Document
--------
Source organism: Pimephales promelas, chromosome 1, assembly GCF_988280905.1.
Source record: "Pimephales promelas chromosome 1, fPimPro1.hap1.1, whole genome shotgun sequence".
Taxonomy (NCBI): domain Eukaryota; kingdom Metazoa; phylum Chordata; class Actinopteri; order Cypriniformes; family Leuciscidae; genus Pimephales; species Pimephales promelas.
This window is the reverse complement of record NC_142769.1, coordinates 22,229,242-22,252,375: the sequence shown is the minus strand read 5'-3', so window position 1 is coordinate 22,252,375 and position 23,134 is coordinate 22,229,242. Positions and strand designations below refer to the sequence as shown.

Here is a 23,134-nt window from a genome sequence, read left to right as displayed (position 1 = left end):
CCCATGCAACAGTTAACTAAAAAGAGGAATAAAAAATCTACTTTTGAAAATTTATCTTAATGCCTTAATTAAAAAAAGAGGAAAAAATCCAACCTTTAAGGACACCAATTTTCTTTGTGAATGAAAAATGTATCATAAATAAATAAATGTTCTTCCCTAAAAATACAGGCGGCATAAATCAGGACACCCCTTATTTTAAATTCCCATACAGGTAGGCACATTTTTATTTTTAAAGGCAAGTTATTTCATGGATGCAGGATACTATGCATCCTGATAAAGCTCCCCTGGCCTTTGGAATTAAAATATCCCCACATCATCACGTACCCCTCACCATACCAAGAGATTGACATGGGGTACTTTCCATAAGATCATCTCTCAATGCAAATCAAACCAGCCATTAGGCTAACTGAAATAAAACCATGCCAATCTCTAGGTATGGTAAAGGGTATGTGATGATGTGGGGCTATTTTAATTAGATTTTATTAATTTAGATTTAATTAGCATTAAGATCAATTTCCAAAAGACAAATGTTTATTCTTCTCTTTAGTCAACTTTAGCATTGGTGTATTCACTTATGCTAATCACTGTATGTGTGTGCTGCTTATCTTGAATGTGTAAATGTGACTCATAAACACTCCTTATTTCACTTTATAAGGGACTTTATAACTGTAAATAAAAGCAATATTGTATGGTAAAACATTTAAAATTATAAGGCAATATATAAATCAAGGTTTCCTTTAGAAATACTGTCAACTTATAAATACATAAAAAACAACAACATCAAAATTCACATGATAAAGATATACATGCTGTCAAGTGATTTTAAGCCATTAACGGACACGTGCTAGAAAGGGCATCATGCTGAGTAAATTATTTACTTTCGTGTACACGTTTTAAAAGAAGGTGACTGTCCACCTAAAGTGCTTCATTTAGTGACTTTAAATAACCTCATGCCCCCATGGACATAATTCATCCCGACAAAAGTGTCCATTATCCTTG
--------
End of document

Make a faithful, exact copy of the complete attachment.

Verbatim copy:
Source organism: Pimephales promelas, chromosome 1, assembly GCF_988280905.1.
Source record: "Pimephales promelas chromosome 1, fPimPro1.hap1.1, whole genome shotgun sequence".
Taxonomy (NCBI): domain Eukaryota; kingdom Metazoa; phylum Chordata; class Actinopteri; order Cypriniformes; family Leuciscidae; genus Pimephales; species Pimephales promelas.
This window is the reverse complement of record NC_142769.1, coordinates 22,229,242-22,252,375: the sequence shown is the minus strand read 5'-3', so window position 1 is coordinate 22,252,375 and position 23,134 is coordinate 22,229,242. Positions and strand designations below refer to the sequence as shown.

Here is a 23,134-nt window from a genome sequence, read left to right as displayed (position 1 = left end):
CCCATGCAACAGTTAACTAAAAAGAGGAATAAAAAATCTACTTTTGAAAATTTATCTTAATGCCTTAATTAAAAAAAGAGGAAAAAATCCAACCTTTAAGGACACCAATTTTCTTTGTGAATGAAAAATGTATCATAAATAAATAAATGTTCTTCCCTAAAAATACAGGCGGCATAAATCAGGACACCCCTTATTTTAAATTCCCATACAGGTAGGCACATTTTTATTTTTAAAGGCAAGTTATTTCATGGATGCAGGATACTATGCATCCTGATAAAGCTCCCCTGGCCTTTGGAATTAAAATATCCCCACATCATCACGTACCCCTCACCATACCAAGAGATTGACATGGGGTACTTTCCATAAGATCATCTCTCAATGCAAATCAAACCAGCCATTAGGCTAACTGAAATAAAACCATGCCAATCTCTAGGTATGGTAAAGGGTATGTGATGATGTGGGGCTATTTTAATTAGATTTTATTAATTTAGATTTAATTAGCATTAAGATCAATTTCCAAAAGACAAATGTTTATTCTTCTCTTTAGTCAACTTTAGCATTGGTGTATTCACTTATGCTAATCACTGTATGTGTGTGCTGCTTATCTTGAATGTGTAAATGTGACTCATAAACACTCCTTATTTCACTTTATAAGGGACTTTATAACTGTAAATAAAAGCAATATTGTATGGTAAAACATTTAAAATTATAAGGCAATATATAAATCAAGGTTTCCTTTAGAAATACTGTCAACTTATAAATACATAAAAAACAACAACATCAAAATTCACATGATAAAGATATACATGCTGTCAAGTGATTTTAAGCCATTAACGGACACGTGCTAGAAAGGGCATCATGCTGAGTAAATTATTTACTTTCGTGTACACGTTTTAAAAGAAGGTGACTGTCCACCTAAAGTGCTTCATTTAGTGACTTTAAATAACCTCATGCCCCCATGGACATAATTCATCCCGACAAAAGTGTCCATTATCCTTG